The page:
|Baptism of Augustine of Hippo|
- Interesting parallel: As an adult, the forgetfulness came without warning, like death in the night unexpected; as a child, death came without warning and all around him, and he had to work, "providently," to push out its memory, forget, and move on with his life. The forced forgetting is very much like the Christian notion of repentance, but repentance must be voluntary like the childhood flushing of repugnant memory. How then would you metaphorically qualify Yambo's adult amnesia? Finally, as baptism is sometimes identified as a second birth, or spiritual birth/rebirth, does it fit in anywhere with all this?
- How is Yambo's conclusion, "God does not exist," not surprising, coming as it does, of course, from his life and development?
- Describe Yambo's relationship with sin. How might this lead to the man we know (if we know) he became later?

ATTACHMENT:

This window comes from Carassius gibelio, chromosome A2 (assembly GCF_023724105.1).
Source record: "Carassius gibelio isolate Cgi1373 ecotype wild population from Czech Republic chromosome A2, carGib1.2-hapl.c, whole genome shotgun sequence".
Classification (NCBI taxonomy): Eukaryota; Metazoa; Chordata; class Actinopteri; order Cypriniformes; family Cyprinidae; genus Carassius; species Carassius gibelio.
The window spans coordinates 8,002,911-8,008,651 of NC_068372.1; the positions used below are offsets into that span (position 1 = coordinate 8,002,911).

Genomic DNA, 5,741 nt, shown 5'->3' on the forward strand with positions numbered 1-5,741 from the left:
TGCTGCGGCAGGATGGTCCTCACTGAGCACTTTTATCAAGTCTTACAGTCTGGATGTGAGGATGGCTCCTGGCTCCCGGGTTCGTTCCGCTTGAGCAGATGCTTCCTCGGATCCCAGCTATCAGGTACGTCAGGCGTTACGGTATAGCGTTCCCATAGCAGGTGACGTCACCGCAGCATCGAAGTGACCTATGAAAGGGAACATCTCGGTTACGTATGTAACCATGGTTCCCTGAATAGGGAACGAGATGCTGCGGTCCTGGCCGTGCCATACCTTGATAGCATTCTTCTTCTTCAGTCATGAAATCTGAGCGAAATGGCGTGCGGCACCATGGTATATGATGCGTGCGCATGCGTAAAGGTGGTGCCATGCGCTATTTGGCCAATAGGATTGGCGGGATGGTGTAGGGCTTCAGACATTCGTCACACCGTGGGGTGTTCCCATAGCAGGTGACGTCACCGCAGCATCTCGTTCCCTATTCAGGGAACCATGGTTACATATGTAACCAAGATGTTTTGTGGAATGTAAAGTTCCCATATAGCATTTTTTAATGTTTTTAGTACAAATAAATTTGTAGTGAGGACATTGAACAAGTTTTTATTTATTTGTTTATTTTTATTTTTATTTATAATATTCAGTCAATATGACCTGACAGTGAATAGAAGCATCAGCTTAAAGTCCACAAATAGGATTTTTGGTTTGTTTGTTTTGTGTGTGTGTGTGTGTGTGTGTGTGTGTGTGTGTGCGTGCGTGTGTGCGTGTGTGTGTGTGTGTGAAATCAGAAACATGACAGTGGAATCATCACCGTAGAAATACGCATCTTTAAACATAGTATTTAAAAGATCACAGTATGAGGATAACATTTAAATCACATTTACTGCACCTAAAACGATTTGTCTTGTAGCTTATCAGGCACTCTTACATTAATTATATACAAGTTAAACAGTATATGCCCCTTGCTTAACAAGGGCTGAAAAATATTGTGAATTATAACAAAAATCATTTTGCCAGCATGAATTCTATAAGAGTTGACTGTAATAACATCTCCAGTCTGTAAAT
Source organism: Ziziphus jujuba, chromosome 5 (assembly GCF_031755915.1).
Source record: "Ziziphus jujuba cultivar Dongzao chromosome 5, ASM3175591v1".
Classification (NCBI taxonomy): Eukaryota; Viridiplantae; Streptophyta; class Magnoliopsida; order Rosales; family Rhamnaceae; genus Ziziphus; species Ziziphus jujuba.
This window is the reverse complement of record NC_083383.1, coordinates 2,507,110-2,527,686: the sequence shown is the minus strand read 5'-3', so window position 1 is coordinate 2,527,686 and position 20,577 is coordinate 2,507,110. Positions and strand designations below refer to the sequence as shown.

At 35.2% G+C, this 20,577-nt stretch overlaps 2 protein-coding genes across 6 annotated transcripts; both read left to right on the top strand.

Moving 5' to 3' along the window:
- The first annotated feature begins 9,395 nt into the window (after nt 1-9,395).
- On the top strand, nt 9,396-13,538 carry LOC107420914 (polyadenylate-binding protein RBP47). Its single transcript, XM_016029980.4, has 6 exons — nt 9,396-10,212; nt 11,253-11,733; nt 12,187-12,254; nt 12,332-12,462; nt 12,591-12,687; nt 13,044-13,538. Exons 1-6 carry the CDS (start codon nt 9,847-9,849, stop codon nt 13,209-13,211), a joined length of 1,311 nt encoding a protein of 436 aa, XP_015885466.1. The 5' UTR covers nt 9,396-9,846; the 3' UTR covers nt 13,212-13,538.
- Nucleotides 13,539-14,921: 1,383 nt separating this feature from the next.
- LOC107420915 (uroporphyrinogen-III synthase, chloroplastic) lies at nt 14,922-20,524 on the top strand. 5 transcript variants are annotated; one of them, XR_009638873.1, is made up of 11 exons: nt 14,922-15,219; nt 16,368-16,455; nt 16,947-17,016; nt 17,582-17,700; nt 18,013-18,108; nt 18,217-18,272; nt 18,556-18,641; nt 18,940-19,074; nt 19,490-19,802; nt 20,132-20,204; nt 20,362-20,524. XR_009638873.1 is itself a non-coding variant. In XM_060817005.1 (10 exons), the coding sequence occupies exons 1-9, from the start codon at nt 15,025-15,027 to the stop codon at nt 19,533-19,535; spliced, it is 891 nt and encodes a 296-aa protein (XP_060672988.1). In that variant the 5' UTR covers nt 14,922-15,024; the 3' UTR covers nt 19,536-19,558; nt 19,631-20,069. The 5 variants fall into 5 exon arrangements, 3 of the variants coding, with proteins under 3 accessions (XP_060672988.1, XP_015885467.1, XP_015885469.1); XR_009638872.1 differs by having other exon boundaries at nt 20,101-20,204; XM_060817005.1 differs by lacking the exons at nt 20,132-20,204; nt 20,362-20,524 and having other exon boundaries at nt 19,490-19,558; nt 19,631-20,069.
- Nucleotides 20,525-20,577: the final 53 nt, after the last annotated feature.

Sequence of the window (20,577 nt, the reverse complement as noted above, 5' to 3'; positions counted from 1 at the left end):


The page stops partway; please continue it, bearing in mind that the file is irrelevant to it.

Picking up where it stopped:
- Fine books and fine music become Yambo's gods after the episode in the gorge. How is this, well, idolatry so much more convenient, yet, at least by the strictures of human limitation, comparably satisfying/challenging?
- Yambo's life experiences were echoed in and formulated by his books. He found meaning, explanation, and interpretation at writers' hands. He experiences a form--perverted--of chaste indulgence by the leniencies allowed in text, "not flesh." Does this open a window, as it were, overlooking the First Folio; and, by extension, how is the First Folio indeed Lila?